Argenti and Forman 2002 provide a diagram that that shows how brand is interpreted by various stakeholders, with reputation being the sum of their perceptions.

However, it appears that reputation cannot be divorced from good brand management. They are essential to one another Porter, 2006; Schultz, et al, 2005; Keller, 2003; and Schreiber, 2008. AstraZeneca is one such company, which has a Council at its headquarters in London and in several of the regions globally. The Council has established a common set of objectives, determines what research is needed, works together on gap analysis and recommendations. The Council reports directly to the CEO and reports to the executive committee of the company on a regular basis Quinn-Mullins, 2007.

Philips of the Netherlands has also integrated its vision, business strategy and communications activities in a Communications Council so that its internal and external activities are aligned Fombrun, 2004.

Economic Responsibility—this is the basic need of all organizations. For profit companies must make a profit and not-for-profit organizations must secure adequate financial support Legal Responsibility—all organizations are expected to operate within the applicable country, state and local laws Companies seeking to establish better reputations typically see two other responsibilities: In a national survey, Smith and Alcorn 1991 found that 45.

  1. Wartick 1992 concludes from his empirical research that even when confronted with negative information, it is difficult to change the perceptions of stakeholders. Reputation management should advance the core values of the organization, and make certain that these values are reflected in the behavior of the organization both to its employees and its external stakeholders.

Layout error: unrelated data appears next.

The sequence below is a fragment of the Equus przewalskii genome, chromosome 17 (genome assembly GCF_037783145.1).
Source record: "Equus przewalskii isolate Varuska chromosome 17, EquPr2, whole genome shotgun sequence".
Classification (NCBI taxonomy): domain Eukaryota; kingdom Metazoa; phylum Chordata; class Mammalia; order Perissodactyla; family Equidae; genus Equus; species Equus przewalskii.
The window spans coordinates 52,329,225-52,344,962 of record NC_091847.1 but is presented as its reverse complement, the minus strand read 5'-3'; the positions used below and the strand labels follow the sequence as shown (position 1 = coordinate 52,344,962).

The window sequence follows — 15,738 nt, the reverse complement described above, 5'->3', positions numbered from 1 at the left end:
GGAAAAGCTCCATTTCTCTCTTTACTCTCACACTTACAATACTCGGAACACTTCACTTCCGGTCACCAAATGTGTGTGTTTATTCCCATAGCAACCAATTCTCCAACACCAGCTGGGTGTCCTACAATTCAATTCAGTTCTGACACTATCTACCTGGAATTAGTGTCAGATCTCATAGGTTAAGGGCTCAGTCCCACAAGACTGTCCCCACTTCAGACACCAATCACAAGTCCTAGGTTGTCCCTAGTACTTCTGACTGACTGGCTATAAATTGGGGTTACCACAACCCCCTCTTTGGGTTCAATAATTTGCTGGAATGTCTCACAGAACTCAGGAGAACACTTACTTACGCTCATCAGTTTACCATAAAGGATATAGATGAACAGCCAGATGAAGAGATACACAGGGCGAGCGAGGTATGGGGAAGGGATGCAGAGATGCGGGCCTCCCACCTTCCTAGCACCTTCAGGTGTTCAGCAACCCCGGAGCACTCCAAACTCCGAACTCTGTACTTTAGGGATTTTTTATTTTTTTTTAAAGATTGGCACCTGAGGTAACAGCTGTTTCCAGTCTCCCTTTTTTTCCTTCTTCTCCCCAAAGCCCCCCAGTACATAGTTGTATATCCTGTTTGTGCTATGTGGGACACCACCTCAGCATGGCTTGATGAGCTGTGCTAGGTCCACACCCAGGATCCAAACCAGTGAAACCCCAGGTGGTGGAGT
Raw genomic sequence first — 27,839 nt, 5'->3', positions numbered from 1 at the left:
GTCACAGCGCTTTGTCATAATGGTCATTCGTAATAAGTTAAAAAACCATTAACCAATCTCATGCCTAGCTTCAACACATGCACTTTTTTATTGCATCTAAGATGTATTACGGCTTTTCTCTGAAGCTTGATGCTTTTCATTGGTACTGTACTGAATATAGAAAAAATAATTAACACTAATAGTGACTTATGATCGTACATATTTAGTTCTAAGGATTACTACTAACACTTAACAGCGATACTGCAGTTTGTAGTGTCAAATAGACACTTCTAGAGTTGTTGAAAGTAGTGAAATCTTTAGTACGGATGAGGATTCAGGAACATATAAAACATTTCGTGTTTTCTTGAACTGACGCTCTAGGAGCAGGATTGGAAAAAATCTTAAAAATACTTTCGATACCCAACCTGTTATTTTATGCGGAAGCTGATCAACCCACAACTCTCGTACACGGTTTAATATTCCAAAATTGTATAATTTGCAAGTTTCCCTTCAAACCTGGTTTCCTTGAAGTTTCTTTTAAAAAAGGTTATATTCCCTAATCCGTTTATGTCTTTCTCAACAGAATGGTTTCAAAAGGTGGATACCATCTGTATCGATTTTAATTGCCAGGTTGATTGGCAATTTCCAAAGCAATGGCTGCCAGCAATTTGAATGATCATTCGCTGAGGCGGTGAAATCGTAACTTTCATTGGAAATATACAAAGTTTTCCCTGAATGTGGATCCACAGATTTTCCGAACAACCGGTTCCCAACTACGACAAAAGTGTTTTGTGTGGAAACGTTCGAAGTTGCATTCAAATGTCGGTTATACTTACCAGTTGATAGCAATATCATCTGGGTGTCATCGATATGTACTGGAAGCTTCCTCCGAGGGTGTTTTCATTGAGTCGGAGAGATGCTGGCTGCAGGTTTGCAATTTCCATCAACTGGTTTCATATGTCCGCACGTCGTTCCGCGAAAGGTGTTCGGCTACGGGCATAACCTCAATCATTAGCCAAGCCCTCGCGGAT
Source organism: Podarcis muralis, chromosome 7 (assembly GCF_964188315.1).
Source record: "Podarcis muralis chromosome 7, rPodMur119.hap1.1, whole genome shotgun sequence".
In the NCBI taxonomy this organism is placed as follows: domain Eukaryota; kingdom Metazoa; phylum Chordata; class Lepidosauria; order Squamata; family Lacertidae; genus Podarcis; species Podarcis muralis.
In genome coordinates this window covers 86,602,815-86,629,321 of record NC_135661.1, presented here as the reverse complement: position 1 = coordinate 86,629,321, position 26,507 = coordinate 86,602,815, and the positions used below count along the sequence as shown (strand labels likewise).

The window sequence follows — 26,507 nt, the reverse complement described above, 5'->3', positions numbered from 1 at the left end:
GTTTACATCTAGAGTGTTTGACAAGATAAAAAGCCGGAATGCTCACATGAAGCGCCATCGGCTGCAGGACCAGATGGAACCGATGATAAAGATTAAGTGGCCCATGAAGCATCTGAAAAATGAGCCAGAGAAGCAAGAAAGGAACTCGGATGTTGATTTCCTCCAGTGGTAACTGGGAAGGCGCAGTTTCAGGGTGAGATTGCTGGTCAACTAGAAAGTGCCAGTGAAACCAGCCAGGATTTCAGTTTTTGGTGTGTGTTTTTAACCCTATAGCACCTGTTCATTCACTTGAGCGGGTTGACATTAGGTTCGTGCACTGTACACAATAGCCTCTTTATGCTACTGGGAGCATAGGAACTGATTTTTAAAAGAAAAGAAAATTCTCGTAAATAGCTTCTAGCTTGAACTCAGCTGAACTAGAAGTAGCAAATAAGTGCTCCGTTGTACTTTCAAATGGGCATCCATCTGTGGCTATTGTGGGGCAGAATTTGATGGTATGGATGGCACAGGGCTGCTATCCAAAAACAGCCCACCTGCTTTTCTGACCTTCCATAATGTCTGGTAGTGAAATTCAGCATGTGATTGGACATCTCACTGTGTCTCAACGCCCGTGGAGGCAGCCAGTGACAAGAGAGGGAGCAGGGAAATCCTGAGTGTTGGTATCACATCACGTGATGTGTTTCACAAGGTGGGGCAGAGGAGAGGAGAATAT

2. Public relations firms, in particular, should begin to integrate their organizational change activities with their reputation building activities. A significant effort of the communications profession has been placed on enhancing the role of the CEO as both the leader of the firm and the major driver of reputation for the firm.
  3. The result was an angry backlash against Ford by some 9,000 people on-line Mason, 2008. The intangible asset of reputation is valued— often implicitly, sometimes explicitly—in financial markets by analysts, in stock prices, in ratings by credit agencies and for private lender programs.

For example, when a marketing campaign linked American Express credit card usage to the centennial restoration of the Statue of Liberty, card usage increased 25 percent over a three-month period. As stated by one marketing and design consultant Neuborne, 1991. The Edelman Trust Barometer has found similar results. The age of the manager and the industry segment may affect the view of the importance of social responsibility.

In an increasingly competitive and changing marketplace CSR can become a competitive advantage Karna, Hansen and Juslin, 2003. The best corporate reputations are built by helping stakeholders find ways to use the corporate brand in their own lives.